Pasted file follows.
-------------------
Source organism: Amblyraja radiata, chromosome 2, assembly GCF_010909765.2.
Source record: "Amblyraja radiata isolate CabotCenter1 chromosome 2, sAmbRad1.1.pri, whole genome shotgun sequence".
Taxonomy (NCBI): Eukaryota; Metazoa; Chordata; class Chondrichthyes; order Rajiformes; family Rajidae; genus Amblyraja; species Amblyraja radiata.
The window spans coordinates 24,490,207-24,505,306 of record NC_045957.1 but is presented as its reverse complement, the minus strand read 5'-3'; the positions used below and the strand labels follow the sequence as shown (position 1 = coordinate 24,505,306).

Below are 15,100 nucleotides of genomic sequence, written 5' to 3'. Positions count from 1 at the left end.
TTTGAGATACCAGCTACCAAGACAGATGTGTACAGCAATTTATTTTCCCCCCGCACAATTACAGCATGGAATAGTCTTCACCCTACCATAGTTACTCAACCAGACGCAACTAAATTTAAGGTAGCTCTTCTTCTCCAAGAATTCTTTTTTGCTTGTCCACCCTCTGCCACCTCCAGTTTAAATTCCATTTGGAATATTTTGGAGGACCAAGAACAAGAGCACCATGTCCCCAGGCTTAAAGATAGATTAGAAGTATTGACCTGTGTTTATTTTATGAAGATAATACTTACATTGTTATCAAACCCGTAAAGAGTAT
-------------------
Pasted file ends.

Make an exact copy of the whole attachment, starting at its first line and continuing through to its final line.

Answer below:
Source organism: Amblyraja radiata, chromosome 2, assembly GCF_010909765.2.
Source record: "Amblyraja radiata isolate CabotCenter1 chromosome 2, sAmbRad1.1.pri, whole genome shotgun sequence".
Taxonomy (NCBI): Eukaryota; Metazoa; Chordata; class Chondrichthyes; order Rajiformes; family Rajidae; genus Amblyraja; species Amblyraja radiata.
The window spans coordinates 24,490,207-24,505,306 of record NC_045957.1 but is presented as its reverse complement, the minus strand read 5'-3'; the positions used below and the strand labels follow the sequence as shown (position 1 = coordinate 24,505,306).

Below are 15,100 nucleotides of genomic sequence, written 5' to 3'. Positions count from 1 at the left end.
TTTGAGATACCAGCTACCAAGACAGATGTGTACAGCAATTTATTTTCCCCCCGCACAATTACAGCATGGAATAGTCTTCACCCTACCATAGTTACTCAACCAGACGCAACTAAATTTAAGGTAGCTCTTCTTCTCCAAGAATTCTTTTTTGCTTGTCCACCCTCTGCCACCTCCAGTTTAAATTCCATTTGGAATATTTTGGAGGACCAAGAACAAGAGCACCATGTCCCCAGGCTTAAAGATAGATTAGAAGTATTGACCTGTGTTTATTTTATGAAGATAATACTTACATTGTTATCAAACCCGTAAAGAGTAT